- Fidelity China Special Situations PLC recorded a Net Asset Value (NAV) total return of -5.3% for the year ended 31 March 2019, underperforming the MSCI China Index (the Company’s Benchmark Index) return of +0.9%.
- The Company’s share price total return was -0.3%. The NAV and share price performance (on a total return basis) over Dale Nicholls’ 5 year tenure and since launch is well ahead of the Index.
- The Company increased its dividend by 10% to 3.85 pence per ordinary share.
- The Board has decided to adopt a formal discount control policy whereby it will seek to maintain the discount in single digits in normal market conditions.
- The revised Variable Management Fee has contributed to the reduction in the Ongoing Charge for the year of 1.02%.
Nicholas Bull, Chairman of Fidelity China Special Situations plc, comments; “In 2018/19 China displayed two of its enduring characteristics: volatility in the stock market and economic growth continuing at a rate in excess of 6% per annum. Following a strong performance the previous year, the Company’s share price fell during the year and then recovered to finish close to where it had started. All of this demonstrates that, with China, patience is rewarded and an investment in the Company should be viewed over the medium to long-term.
During 2018, the concerns about trade and policies put in place in China to restrict growth in credit clearly impacted business sentiment and growth and this contributed to the weaker stock market. Since the end of 2018, more stimulative policy, particularly for the private sector, has supported the economy and the stock market has performed markedly better in the opening months of 2019.
China’s growth rate of 6.6% for 2018 continues to run way in excess of developed market economies. Increasingly investors are seeing the benefit of having a portion of their overall portfolio dedicated to China and our Company was designed, from the start, to fill that need.
As investors focus more on China itself, rather than seeing it as merely another emerging market, more dedicated China funds have been launched and I want to set out clearly how we differentiate ourselves.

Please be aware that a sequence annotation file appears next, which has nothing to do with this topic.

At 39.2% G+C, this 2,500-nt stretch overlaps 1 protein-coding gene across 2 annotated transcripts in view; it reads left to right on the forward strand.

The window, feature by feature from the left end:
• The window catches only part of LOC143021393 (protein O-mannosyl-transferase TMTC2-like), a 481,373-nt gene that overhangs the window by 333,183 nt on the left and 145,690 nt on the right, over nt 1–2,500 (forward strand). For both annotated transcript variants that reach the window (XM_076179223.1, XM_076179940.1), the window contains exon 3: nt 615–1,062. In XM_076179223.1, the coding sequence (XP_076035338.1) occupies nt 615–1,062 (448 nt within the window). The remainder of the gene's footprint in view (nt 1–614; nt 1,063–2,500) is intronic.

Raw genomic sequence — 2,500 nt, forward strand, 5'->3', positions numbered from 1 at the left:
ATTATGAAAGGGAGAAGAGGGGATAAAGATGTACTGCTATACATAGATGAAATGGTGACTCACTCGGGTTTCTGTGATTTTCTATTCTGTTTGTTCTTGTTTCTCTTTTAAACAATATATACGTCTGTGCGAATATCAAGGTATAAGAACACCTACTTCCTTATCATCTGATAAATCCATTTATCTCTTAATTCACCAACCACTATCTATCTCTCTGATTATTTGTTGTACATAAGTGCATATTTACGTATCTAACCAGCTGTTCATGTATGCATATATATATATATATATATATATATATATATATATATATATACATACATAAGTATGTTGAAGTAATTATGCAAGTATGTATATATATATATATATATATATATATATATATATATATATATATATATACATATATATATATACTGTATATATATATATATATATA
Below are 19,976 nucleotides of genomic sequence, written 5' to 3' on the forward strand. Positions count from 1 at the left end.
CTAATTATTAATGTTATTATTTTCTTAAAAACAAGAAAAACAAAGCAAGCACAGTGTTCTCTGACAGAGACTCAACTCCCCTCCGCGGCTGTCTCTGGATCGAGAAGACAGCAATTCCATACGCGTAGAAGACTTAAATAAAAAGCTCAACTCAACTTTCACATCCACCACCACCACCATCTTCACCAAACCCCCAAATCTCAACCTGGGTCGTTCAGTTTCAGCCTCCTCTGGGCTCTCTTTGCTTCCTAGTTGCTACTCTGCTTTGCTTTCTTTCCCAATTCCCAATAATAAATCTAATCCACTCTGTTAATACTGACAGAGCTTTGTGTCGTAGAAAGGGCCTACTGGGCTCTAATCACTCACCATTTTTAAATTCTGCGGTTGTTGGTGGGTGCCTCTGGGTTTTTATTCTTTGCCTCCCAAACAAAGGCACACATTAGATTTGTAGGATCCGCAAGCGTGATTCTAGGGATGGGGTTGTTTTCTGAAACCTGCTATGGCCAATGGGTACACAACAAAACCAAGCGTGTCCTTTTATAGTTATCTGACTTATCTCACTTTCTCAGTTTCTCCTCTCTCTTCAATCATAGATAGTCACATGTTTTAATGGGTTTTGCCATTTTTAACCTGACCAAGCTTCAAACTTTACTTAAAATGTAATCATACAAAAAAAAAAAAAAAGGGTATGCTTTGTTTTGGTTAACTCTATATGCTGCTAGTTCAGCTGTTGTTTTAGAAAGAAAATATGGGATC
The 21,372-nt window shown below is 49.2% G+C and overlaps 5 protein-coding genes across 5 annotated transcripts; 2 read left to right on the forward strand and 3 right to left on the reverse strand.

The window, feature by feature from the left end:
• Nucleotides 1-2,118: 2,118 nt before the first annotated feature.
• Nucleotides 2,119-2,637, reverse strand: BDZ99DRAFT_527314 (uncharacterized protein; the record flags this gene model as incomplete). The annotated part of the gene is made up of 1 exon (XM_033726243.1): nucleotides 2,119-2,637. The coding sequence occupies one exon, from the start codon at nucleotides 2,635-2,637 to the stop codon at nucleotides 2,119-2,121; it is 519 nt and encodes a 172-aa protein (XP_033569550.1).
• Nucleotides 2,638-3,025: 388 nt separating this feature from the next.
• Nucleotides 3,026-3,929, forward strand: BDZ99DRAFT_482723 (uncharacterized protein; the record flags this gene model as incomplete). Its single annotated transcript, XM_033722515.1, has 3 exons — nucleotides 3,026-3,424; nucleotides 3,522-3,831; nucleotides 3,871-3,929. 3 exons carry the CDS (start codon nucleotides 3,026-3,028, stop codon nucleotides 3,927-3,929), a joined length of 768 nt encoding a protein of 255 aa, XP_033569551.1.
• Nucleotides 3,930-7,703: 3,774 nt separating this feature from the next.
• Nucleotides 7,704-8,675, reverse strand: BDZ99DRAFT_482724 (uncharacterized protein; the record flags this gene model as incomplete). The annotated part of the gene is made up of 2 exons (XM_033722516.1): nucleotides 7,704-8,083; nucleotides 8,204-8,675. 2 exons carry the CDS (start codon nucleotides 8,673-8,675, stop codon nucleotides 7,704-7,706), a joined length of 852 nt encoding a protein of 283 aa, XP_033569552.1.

First, as an investment trust, we are closed ended. This enables our Portfolio Manager, Dale Nicholls, to invest in smaller and mid-sized stocks where he sees the best growth even if they are somewhat illiquid; and for us to invest in unlisted stocks which we can hold for a period of years in anticipation of them becoming quoted on a stock market. Furthermore, we are able to add a level of gearing to the portfolio to enhance returns.
Second, we have focused on the inherent growth in the New China Economy. The middle class in China continues to grow in size and in its spending power. The economy is increasingly driven by consumption and our approach from the start has been to build a diversified portfolio of stocks across the consumer sector.
Third, we have avoided certain parts of the stock market, in particular the banks and the larger State Owned Enterprises, many of which are components of our Benchmark Index, unless there is a compelling investment case for specific stocks
Dale Nicholls is supported by a large team of analysts in China enabling him to identify and invest in companies that are not well researched and therefore potentially undervalued. In the debate between active and passive management I firmly believe that, when investing in an emerging market like China, active management is rewarded. The performance of the Company over five years and since launch against our Benchmark Index reflects this.”